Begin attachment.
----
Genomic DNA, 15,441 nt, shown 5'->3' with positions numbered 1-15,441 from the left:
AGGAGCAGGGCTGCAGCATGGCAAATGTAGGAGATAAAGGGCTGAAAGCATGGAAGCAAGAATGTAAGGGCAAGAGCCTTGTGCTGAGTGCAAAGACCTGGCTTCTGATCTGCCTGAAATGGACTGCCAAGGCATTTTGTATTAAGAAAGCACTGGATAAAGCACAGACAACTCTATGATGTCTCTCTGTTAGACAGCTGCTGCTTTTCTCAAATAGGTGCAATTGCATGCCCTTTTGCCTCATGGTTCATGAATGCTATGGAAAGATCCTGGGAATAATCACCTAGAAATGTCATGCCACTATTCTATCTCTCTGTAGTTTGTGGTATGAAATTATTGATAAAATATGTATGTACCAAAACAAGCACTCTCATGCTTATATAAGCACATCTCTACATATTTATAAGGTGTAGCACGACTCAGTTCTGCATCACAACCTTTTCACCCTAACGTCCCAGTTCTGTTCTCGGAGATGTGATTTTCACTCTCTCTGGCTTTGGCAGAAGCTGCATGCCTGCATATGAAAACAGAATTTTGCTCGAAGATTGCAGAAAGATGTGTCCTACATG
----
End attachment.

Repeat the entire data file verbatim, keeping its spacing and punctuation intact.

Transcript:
Genomic DNA, 15,441 nt, shown 5'->3' with positions numbered 1-15,441 from the left:
AGGAGCAGGGCTGCAGCATGGCAAATGTAGGAGATAAAGGGCTGAAAGCATGGAAGCAAGAATGTAAGGGCAAGAGCCTTGTGCTGAGTGCAAAGACCTGGCTTCTGATCTGCCTGAAATGGACTGCCAAGGCATTTTGTATTAAGAAAGCACTGGATAAAGCACAGACAACTCTATGATGTCTCTCTGTTAGACAGCTGCTGCTTTTCTCAAATAGGTGCAATTGCATGCCCTTTTGCCTCATGGTTCATGAATGCTATGGAAAGATCCTGGGAATAATCACCTAGAAATGTCATGCCACTATTCTATCTCTCTGTAGTTTGTGGTATGAAATTATTGATAAAATATGTATGTACCAAAACAAGCACTCTCATGCTTATATAAGCACATCTCTACATATTTATAAGGTGTAGCACGACTCAGTTCTGCATCACAACCTTTTCACCCTAACGTCCCAGTTCTGTTCTCGGAGATGTGATTTTCACTCTCTCTGGCTTTGGCAGAAGCTGCATGCCTGCATATGAAAACAGAATTTTGCTCGAAGATTGCAGAAAGATGTGTCCTACATG